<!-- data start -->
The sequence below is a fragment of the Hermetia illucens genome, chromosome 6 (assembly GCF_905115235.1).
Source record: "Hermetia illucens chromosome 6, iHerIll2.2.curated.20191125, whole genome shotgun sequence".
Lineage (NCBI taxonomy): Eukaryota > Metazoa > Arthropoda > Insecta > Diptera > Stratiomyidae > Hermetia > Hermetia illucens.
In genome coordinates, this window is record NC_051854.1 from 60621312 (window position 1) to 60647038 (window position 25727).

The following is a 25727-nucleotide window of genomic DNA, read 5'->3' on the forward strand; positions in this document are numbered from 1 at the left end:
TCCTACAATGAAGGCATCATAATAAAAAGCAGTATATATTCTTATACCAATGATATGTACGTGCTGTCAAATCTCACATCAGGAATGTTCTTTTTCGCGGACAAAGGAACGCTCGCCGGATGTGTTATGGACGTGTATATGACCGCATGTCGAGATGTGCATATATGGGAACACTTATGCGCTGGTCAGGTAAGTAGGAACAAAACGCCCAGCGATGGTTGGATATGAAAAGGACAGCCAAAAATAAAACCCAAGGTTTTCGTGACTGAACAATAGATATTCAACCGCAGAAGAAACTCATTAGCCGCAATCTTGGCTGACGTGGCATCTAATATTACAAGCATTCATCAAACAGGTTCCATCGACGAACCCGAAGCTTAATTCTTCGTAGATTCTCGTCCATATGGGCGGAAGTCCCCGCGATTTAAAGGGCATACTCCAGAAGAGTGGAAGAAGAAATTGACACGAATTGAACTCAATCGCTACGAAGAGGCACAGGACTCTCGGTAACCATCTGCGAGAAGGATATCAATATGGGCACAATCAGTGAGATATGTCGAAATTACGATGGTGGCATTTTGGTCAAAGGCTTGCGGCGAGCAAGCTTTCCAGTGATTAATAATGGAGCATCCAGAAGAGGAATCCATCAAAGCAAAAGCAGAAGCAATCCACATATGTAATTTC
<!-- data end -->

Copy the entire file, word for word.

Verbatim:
The sequence below is a fragment of the Hermetia illucens genome, chromosome 6 (assembly GCF_905115235.1).
Source record: "Hermetia illucens chromosome 6, iHerIll2.2.curated.20191125, whole genome shotgun sequence".
Lineage (NCBI taxonomy): Eukaryota > Metazoa > Arthropoda > Insecta > Diptera > Stratiomyidae > Hermetia > Hermetia illucens.
In genome coordinates, this window is record NC_051854.1 from 60621312 (window position 1) to 60647038 (window position 25727).

The following is a 25727-nucleotide window of genomic DNA, read 5'->3' on the forward strand; positions in this document are numbered from 1 at the left end:
TCCTACAATGAAGGCATCATAATAAAAAGCAGTATATATTCTTATACCAATGATATGTACGTGCTGTCAAATCTCACATCAGGAATGTTCTTTTTCGCGGACAAAGGAACGCTCGCCGGATGTGTTATGGACGTGTATATGACCGCATGTCGAGATGTGCATATATGGGAACACTTATGCGCTGGTCAGGTAAGTAGGAACAAAACGCCCAGCGATGGTTGGATATGAAAAGGACAGCCAAAAATAAAACCCAAGGTTTTCGTGACTGAACAATAGATATTCAACCGCAGAAGAAACTCATTAGCCGCAATCTTGGCTGACGTGGCATCTAATATTACAAGCATTCATCAAACAGGTTCCATCGACGAACCCGAAGCTTAATTCTTCGTAGATTCTCGTCCATATGGGCGGAAGTCCCCGCGATTTAAAGGGCATACTCCAGAAGAGTGGAAGAAGAAATTGACACGAATTGAACTCAATCGCTACGAAGAGGCACAGGACTCTCGGTAACCATCTGCGAGAAGGATATCAATATGGGCACAATCAGTGAGATATGTCGAAATTACGATGGTGGCATTTTGGTCAAAGGCTTGCGGCGAGCAAGCTTTCCAGTGATTAATAATGGAGCATCCAGAAGAGGAATCCATCAAAGCAAAAGCAGAAGCAATCCACATATGTAATTTC